2010-03-31

Math Proofs : Need Help

Every day I walk the dog a couple of miles to get her and me some fresh air and exercise.. it is usually the same route, meeting the same people, etc etc.. so I come up with things to keep my head busy. Sometimes its remembering as many elements and their isotopes, other times working out factors of numbers. Last week I started on the series (n^2+1) to see what their factors were. The first thing I realized was that while half of the numbers would be divisible by 2, around 40% would be divisible by 5 (because any number ending in 2,3,7,8 would square to a number that adding 1 would make it divisible by 5 (eg 13^2+1 = 169+1 = 170). Then after a lot of ticking off things I also realized that none of the numbers I could do (which isn't a lot .. I do this because math and me have a long bad history) were not divisible by 3.

Coming home I whipped up a python scriplet that basically did that for the first million digits and found that none of them were divisible by 3 (they weren't divisible by 7 either but I figured I would stick with 3 first). Now we know that n^2 is sometimes divisible by 3 (9, 36, 81 all being examples) and we know that a series that is always divisible by 3 is 3m (two series never divisible by three are 3m+1 and 3m+2). So from this I infer that the series n^2+1 only falls inside of the series 3m+1 and 3m+2 and never on 3m... and n^2 falls on 3m or 3m+1 (since if it fell on 3m+2 then n^2+1 would push those values to 3m). Ok but why?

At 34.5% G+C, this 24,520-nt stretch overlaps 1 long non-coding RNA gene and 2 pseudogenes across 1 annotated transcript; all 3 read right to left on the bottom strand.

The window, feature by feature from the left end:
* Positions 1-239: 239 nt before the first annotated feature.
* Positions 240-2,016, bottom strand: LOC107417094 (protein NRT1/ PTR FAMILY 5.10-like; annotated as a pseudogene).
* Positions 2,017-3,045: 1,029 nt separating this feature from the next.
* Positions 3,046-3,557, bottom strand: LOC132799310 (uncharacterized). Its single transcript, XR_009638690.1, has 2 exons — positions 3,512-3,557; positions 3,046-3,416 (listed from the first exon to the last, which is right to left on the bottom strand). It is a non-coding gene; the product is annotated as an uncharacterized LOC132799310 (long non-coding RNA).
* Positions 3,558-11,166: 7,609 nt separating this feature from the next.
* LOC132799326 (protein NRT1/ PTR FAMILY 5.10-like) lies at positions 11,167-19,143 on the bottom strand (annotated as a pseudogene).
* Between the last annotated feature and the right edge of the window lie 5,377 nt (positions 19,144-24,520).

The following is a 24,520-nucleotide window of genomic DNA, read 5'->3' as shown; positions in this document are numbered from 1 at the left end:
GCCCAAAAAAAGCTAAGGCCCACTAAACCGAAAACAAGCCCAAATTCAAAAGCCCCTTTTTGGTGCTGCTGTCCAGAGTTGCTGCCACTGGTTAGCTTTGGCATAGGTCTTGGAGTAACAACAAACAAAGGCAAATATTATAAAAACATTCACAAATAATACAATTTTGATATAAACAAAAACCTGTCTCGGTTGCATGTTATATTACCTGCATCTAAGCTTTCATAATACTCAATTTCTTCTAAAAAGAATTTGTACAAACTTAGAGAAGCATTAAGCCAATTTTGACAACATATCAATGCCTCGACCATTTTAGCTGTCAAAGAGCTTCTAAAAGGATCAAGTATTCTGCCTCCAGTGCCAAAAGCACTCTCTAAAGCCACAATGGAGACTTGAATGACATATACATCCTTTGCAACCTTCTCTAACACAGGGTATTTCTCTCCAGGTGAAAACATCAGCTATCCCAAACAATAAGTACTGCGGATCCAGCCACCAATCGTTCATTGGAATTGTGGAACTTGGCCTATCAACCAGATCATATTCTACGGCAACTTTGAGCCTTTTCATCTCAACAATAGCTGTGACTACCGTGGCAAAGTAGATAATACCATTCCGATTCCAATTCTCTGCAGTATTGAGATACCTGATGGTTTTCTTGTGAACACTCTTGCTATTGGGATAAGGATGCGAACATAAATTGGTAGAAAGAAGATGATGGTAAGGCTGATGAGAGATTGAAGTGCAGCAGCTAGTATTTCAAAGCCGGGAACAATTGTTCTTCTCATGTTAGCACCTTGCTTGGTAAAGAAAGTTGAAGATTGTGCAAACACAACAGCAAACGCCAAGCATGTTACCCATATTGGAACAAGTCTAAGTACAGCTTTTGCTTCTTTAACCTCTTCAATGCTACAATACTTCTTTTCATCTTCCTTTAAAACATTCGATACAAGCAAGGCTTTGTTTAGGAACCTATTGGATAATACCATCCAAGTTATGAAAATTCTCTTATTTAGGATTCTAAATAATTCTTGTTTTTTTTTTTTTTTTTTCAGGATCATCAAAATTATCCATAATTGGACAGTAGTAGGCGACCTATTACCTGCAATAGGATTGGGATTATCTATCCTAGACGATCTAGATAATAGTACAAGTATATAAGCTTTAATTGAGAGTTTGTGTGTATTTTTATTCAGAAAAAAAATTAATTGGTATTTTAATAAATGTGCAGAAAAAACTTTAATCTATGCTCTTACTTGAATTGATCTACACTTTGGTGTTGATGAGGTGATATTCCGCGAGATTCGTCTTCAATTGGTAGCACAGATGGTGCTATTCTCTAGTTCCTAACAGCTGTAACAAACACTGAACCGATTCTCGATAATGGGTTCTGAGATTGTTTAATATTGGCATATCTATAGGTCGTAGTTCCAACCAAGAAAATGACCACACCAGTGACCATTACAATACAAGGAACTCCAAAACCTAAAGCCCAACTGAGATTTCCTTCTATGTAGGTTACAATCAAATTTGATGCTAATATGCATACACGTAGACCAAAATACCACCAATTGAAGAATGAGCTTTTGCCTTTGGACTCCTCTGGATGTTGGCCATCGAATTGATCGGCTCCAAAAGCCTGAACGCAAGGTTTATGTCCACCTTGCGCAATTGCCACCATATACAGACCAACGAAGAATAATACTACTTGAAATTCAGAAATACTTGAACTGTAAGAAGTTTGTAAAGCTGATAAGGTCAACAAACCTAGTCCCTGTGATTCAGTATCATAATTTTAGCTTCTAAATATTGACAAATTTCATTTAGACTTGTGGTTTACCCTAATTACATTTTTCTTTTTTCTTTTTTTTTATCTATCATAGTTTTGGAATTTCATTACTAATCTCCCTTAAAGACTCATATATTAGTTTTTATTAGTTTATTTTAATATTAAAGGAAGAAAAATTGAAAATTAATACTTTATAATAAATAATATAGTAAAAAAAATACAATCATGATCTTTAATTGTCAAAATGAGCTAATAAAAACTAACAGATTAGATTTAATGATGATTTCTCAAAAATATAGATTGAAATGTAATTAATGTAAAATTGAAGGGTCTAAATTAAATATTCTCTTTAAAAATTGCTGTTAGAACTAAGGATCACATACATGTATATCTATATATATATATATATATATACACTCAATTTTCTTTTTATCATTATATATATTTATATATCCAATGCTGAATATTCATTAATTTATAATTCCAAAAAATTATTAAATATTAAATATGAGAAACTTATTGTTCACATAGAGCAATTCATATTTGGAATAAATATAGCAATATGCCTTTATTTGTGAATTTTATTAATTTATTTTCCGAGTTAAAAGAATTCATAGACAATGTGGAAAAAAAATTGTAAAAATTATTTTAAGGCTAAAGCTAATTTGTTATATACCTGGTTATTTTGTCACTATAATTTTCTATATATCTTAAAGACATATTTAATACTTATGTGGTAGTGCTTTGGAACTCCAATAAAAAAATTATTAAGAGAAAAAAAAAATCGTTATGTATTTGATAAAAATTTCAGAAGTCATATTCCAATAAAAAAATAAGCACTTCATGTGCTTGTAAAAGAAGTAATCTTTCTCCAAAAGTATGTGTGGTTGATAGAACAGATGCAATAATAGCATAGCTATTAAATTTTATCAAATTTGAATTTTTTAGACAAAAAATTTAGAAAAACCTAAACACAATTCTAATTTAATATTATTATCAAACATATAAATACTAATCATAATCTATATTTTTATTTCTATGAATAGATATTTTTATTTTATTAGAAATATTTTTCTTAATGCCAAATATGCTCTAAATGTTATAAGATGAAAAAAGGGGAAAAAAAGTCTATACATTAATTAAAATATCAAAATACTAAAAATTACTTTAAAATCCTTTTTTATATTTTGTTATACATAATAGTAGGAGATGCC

Looking over the series I came up with the following:


n 1 2 3 4 5 6 7 8 9 10
n^2 1 4 9 16 25 36 49 64 81 100
m{3m+1/3m} 0 1 3 5 8 12 16 21 27 33
diff between m 1 2 2 3 4 4 5 6 6



Ok now I just have more silly numbers and probably a wild goose chase but it is interesting that the series of 3m/3m+1 growth grows in a regular pattern. Anyway, just an odd thing non-fedora related (i hope).
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